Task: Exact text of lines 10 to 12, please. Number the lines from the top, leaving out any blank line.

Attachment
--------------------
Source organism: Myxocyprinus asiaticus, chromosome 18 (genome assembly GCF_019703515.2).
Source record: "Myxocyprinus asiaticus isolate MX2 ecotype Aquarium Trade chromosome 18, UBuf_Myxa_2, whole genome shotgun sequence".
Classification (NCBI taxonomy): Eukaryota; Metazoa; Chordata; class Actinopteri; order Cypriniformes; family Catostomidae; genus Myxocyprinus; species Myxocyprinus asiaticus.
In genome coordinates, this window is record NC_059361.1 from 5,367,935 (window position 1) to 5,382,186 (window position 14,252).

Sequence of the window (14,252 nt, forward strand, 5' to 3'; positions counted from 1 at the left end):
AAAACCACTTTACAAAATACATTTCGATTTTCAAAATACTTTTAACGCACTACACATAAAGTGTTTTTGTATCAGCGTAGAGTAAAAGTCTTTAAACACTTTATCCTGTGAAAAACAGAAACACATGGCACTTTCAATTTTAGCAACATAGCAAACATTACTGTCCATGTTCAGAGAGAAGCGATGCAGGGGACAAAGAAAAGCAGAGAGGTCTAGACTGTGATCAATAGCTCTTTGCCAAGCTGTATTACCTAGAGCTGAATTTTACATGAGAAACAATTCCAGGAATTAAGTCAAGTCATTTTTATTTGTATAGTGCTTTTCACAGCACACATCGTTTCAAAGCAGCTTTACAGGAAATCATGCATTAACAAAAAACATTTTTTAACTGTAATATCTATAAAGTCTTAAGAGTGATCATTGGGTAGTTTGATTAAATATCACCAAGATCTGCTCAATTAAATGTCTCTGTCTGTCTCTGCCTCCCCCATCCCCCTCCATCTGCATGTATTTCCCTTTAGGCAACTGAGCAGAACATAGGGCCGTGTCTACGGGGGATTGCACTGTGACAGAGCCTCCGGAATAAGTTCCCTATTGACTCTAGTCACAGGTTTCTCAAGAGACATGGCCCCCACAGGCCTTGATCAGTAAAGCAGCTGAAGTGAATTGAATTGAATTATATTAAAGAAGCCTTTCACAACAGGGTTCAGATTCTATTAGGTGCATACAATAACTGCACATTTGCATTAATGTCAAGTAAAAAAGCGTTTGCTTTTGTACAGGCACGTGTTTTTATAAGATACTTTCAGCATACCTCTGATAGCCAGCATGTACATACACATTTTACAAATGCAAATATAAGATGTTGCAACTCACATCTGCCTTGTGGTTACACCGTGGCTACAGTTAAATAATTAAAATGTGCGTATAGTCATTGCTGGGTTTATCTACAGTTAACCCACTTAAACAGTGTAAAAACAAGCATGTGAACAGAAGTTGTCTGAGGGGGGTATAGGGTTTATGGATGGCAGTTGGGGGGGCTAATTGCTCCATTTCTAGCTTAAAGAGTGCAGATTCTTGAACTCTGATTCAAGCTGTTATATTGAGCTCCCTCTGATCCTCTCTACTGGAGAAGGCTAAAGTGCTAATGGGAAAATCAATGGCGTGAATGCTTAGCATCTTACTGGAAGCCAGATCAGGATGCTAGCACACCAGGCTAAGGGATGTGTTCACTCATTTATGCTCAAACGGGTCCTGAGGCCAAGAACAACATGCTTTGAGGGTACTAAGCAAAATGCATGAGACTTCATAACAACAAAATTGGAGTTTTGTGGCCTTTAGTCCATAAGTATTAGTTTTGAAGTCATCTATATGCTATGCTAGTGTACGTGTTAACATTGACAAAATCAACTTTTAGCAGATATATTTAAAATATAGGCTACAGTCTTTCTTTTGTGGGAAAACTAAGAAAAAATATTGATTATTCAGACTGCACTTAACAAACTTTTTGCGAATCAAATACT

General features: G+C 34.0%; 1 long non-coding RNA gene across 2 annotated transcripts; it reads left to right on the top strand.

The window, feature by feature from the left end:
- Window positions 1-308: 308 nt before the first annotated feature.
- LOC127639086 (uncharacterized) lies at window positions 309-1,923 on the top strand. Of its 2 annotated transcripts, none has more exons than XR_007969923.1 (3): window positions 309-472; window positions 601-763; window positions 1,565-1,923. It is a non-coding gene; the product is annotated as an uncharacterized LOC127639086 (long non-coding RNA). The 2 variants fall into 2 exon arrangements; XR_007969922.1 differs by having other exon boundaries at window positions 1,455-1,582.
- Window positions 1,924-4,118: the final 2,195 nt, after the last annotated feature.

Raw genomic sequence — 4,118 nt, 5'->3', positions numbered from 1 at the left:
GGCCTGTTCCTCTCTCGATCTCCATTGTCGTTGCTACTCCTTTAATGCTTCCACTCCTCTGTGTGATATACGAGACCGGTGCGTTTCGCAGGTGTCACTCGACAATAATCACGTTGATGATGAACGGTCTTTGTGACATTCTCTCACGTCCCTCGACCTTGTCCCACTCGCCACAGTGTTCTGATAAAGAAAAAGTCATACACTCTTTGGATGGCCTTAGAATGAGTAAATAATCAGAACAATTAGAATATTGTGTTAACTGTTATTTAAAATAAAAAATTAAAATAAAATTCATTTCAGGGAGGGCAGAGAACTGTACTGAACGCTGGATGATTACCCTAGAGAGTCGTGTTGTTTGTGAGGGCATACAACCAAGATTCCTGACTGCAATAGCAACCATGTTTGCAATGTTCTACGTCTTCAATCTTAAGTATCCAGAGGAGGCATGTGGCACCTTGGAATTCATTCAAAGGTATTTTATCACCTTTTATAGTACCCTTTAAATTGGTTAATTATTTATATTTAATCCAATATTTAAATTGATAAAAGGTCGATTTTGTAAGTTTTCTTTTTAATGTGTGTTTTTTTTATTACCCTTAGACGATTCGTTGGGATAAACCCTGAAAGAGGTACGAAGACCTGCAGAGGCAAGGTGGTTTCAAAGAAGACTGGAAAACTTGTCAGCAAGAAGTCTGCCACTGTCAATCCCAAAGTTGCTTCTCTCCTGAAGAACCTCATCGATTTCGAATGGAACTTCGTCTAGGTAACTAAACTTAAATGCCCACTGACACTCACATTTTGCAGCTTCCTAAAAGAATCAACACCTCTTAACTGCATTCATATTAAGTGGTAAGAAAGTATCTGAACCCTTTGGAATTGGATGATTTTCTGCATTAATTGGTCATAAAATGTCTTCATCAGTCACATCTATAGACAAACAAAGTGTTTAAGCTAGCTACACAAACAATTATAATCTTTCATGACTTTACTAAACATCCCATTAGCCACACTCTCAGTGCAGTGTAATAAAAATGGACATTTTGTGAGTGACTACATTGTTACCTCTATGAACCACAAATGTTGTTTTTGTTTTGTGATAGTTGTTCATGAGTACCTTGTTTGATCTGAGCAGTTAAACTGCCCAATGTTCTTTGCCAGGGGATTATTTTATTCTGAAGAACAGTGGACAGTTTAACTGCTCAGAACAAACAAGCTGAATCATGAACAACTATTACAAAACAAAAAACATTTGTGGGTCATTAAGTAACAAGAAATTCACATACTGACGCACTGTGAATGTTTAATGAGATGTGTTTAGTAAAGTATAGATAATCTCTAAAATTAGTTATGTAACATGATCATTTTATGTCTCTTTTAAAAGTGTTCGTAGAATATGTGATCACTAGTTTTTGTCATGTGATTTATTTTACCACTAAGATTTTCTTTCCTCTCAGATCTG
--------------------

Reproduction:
- LOC127639086 (uncharacterized) lies at window positions 309-1,923 on the top strand. Of its 2 annotated transcripts, none has more exons than XR_007969923.1 (3): window positions 309-472; window positions 601-763; window positions 1,565-1,923. It is a non-coding gene; the product is annotated as an uncharacterized LOC127639086 (long non-coding RNA). The 2 variants fall into 2 exon arrangements; XR_007969922.1 differs by having other exon boundaries at window positions 1,455-1,582.
- Window positions 1,924-4,118: the final 2,195 nt, after the last annotated feature.

Raw genomic sequence — 4,118 nt, 5'->3', positions numbered from 1 at the left: